Independence Day is quickly approaching, and we all question where we’ll watch the fireworks. This year, the City of Newport’s fireworks will commence at 9:15pm. They are shot over the Harbor from Fort Adams. A few solid viewing locations open to the public are Fort Adams (90 Fort Adams Dr), King Park (125 Wellington Ave), Newport Harbor facing West (if you’re sailing or walking limited paths), the causeway connecting Goat Island, Perrotti Park (near the ferry landing), Storer Park (near the Goat Island causeway), Grace Vanderbilt Rooftop (fee after 7pm, 41 Mary St), Top of Newport (Hotel Viking, 1 Bellevue Ave), Rose Island Lighthouse (ticket price includes transportation to and from island, BBQ feast, clam chowder, soft drinks and music), The Lawn at Castle Hill (enjoy the adirondack chairs at 590 Ocean Dr).

newportFILM is a year-round, non-profit documentary film series in Newport that features established and emerging filmmakers and their current documentary films, curated from film festivals around the world. Now that we’re into the summer season, the films are being taken outdoors! Experience award-winning documentaries, live music, interviews with filmmakers and subjects, fabulous food and loads of community spirit among Aquidneck Island’s beautiful outdoor spaces. Thriving nature preserves, sprawling ocean-front lawns, elegant mansion gardens, public parks and working farms are just a sampling of venues used for these outdoor cinemas. These epic film events take place every Thursday night, all summer long, and are free of charge. Bring your own picnic or buy from one of the few food vendors participating in the series. 

The Black Ships Festival takes place July 13 – 15, and this summer, the event is expanding to Bristol.

The Association Tennis Professionals (or ATP) will be on World Tour in Newport to compete in the Hall of Fame Tennis Championships on July 15 – 22. These rare grass courts have hosted the best of the best of tennis since 1880. This is the only opportunity to see professional men’s tennis in the Northeast prior to the US Open.

Visit the URI Athletic Fields this summer for camping, a carnival, food vendors, music and hot air balloons at the South County Balloon Festival, taking place July 20 – 22. You’ll find Roomful of Blues, tethered balloon rides, rock climbing, food and craft vendors.

The Newport Jazz Festival is a three-day event sprawling across Fort Adams on August 3 – 5. World class musicians perform across four stages while ticket-holders absorb the smooth sounds across the surrounding lawns. It’s truly amazing how sound travels here, and how one performance doesn’t bleed into another unless you waltz to an adjacent stage. There is no shortage of food vendors, beer tents, Del’s Lemonade or merchandise. Check out to plan which day(s) you would like to attend. Each artist in the event’s line-up is linked with a video of their sound. Allow yourself time to arrive because there will be car traffic. A launch will be available to transport ticketholders; however, be prepared to wait your turn. Cycling may be the quickest form of transportation.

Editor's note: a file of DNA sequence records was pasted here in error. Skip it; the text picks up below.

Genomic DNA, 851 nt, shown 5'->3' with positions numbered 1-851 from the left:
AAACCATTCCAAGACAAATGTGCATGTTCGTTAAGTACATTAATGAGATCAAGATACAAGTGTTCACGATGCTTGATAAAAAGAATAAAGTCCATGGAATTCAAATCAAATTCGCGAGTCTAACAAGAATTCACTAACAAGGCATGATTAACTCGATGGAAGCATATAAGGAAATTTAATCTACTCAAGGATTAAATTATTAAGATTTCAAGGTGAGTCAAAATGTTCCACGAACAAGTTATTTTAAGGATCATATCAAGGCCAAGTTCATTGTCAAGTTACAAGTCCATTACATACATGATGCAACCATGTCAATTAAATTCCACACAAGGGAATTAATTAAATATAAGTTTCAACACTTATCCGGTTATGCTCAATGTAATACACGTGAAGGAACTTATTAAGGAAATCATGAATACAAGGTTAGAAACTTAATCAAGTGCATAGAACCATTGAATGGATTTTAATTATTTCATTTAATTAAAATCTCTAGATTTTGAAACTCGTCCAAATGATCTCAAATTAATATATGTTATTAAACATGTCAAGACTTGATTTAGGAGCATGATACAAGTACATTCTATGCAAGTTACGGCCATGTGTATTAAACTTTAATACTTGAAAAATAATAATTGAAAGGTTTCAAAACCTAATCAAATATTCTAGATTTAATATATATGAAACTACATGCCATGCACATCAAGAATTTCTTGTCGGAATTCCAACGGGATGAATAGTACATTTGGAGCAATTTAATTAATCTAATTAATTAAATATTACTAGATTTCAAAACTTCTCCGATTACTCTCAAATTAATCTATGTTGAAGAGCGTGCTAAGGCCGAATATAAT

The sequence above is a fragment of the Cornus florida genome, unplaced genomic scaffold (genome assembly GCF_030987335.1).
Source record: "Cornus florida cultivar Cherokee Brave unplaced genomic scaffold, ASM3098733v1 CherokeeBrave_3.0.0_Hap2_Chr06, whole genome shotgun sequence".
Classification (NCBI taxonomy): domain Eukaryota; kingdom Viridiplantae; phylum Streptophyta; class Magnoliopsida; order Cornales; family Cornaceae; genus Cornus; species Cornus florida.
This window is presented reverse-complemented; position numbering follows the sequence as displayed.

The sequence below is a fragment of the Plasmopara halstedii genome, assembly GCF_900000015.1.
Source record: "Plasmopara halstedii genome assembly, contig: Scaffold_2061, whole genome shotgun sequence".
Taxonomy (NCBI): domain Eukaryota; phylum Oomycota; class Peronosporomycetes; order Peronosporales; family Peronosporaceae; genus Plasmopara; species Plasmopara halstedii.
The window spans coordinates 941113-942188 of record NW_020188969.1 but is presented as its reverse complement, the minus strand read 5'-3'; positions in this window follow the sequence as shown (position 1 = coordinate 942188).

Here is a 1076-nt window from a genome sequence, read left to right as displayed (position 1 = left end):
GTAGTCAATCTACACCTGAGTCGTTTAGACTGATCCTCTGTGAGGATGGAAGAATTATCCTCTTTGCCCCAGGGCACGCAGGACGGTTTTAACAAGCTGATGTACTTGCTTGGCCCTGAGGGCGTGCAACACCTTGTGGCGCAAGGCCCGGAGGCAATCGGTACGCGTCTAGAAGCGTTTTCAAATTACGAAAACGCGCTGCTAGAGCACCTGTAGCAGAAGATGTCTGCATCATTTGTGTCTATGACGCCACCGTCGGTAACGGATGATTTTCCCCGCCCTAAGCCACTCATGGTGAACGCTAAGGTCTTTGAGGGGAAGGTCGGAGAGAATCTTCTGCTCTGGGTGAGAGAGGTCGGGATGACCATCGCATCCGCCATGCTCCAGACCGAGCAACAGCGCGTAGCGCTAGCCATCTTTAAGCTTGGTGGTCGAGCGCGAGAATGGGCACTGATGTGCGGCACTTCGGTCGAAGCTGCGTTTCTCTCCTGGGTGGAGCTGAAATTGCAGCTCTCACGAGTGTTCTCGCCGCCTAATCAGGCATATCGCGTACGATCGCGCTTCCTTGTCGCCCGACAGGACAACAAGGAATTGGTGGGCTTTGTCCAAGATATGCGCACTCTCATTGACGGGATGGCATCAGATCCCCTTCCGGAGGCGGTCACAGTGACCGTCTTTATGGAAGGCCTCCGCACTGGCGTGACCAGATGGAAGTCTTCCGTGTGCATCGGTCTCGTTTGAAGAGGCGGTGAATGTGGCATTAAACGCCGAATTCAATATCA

Hosted by the Preservation Society of Newport County, authentic 19th century coaches drawn by matched and highly trained teams of horses visit Newport every three years for a Weekend of Coaching on August 16 – 19. The public can enjoy free viewing of the colorful and historic coaches every day, as they strut through the streets of Newport and the grounds of the Newport Mansions, celebrating and preserving a century-old sporting tradition.

The Newport Mansions Wine and Food Festival takes place September 20 – 23, and events include the Wine & Rosecliff Gala, tastings with hundreds of wines, celebrity chef appearances and cooking demonstrations, bordeaux dinner, jazz brunch, and an after dark party. Need I say more? If you’re a wino or a foodie, be there.

The Preservation Society of Newport County is dedicated to historic preservation. They invite you to explore their 11 Newport mansion properties, representing more than 250 years of social, architectural and landscape history in one of America’s most historically intact cities. While you’re at the Breakers Mansion, grab a soft drink, sandwich or snack in the new, breathtaking, garden-feel welcome center. And

Don’t be fooled by their similar logo — it’s not Warner Brothers that everyone is sporting in this city by the sea, it’s Water Brothers. This authentic, local surf shop has been around since 1971 and nods to some serious local surfers and their growing community. One of the best point breaks was saved by these guys. For lessons and gear, visit Another surf shop is Island Surf & Sport Unfortunately, Rhody Surf is no longer with us. They’ve “Gone Surfing” as of this spring.

According to Discover Newport, the first U.S. Open Championship was held in Newport in 1895, and golf has thrived in the area ever since. Enjoy Scottish links-style courses with panoramic vistas of the Narragansett Bay and the Atlantic Ocean throughout Newport and Bristol County. Check out Green Valley Country Club, Jamestown Golf Course (, Montaup Country Club (, Newport National Golf Club (, Wanumetonomy Golf & Country Club ( and Windmill Hill Golf Course.

Go tandem skydiving at 211 Airport Access Road in Middletown over New England’s most scenic dropzone. It’s the thrill of your life! You’ll want to see the world this way. Tell Nick Sergi I sent you.